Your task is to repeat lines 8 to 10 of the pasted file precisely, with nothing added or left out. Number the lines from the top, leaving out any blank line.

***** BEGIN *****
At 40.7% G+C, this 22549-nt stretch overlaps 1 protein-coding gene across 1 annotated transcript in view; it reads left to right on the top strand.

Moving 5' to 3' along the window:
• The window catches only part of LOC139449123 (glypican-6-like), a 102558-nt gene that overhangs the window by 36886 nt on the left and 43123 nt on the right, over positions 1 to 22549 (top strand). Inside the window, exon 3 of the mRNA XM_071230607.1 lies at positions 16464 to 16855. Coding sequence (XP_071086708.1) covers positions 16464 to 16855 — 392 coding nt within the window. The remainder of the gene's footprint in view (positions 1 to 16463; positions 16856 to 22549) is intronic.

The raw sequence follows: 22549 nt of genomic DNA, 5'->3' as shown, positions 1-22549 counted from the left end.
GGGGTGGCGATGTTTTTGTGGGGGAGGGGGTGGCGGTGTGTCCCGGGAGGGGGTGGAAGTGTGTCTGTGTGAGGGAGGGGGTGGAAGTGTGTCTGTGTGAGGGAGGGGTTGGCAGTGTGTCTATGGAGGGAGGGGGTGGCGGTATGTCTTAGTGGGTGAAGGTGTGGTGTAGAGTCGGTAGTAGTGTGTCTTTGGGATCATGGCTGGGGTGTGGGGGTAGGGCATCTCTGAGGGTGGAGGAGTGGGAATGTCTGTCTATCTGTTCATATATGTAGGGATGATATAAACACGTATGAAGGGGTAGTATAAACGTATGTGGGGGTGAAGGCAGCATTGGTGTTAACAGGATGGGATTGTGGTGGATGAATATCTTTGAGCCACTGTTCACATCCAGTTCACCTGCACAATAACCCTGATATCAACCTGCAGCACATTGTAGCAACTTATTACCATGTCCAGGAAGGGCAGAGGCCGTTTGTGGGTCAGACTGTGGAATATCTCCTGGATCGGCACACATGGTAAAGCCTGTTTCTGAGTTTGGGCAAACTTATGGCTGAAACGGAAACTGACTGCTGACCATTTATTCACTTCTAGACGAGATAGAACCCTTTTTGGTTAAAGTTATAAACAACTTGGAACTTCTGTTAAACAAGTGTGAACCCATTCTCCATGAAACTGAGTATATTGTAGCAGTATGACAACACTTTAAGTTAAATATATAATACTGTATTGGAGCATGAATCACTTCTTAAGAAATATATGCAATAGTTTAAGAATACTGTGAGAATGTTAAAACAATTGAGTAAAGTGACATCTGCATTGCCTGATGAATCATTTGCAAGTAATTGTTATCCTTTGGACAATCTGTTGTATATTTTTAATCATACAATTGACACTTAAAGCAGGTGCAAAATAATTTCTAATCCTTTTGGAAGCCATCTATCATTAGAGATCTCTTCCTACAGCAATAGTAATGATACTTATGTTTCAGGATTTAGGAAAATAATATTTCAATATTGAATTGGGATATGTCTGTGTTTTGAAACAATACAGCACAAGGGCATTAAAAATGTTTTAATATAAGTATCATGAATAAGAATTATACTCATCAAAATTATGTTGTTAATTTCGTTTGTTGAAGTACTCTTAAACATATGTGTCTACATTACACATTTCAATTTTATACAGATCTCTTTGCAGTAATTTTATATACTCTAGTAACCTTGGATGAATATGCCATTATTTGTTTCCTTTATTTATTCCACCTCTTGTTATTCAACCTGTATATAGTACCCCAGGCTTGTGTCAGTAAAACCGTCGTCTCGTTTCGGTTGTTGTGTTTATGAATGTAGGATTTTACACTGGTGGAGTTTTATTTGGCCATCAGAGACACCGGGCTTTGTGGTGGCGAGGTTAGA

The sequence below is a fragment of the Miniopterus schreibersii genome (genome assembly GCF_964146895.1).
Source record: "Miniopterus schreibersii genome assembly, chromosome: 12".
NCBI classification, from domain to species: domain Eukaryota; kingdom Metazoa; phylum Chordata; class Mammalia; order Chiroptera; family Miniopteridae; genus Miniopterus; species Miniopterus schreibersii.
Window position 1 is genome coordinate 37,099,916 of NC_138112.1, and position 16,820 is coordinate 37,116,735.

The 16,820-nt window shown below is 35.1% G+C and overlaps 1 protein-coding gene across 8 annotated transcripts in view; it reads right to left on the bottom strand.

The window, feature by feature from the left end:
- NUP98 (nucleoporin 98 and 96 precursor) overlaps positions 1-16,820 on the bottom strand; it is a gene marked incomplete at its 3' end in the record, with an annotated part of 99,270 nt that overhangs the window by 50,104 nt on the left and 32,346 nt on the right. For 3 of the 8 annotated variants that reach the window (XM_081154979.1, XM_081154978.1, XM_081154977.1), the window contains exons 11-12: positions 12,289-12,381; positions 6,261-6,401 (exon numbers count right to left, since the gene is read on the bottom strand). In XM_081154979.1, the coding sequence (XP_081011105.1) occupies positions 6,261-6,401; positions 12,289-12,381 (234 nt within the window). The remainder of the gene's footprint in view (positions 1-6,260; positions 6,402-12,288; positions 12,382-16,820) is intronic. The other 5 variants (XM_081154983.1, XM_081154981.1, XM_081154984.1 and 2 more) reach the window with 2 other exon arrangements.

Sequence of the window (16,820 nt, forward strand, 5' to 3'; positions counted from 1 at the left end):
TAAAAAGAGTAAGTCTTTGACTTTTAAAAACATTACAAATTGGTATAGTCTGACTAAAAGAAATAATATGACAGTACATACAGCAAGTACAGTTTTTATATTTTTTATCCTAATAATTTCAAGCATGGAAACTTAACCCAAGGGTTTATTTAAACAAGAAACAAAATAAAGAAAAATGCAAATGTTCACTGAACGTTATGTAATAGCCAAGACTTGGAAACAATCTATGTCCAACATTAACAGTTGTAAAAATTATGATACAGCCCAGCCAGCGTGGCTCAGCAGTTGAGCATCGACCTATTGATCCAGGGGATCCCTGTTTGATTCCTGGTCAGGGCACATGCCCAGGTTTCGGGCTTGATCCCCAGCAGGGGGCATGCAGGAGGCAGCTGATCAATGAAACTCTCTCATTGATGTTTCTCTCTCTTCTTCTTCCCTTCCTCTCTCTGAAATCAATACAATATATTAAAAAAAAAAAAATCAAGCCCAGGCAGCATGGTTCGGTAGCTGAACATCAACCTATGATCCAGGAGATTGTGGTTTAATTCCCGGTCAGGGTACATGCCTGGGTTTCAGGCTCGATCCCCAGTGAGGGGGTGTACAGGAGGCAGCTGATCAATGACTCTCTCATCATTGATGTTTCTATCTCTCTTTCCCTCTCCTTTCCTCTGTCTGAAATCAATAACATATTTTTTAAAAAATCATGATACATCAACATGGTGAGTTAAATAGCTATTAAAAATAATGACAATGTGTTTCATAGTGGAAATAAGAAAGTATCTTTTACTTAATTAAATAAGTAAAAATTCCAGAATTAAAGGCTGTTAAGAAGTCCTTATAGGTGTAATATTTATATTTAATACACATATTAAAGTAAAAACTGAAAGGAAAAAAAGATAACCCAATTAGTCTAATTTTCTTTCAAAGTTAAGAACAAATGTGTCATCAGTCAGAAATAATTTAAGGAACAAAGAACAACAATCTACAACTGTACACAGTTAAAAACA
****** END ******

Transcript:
NCBI classification, from domain to species: domain Eukaryota; kingdom Metazoa; phylum Chordata; class Mammalia; order Chiroptera; family Miniopteridae; genus Miniopterus; species Miniopterus schreibersii.
Window position 1 is genome coordinate 37,099,916 of NC_138112.1, and position 16,820 is coordinate 37,116,735.

The 16,820-nt window shown below is 35.1% G+C and overlaps 1 protein-coding gene across 8 annotated transcripts in view; it reads right to left on the bottom strand.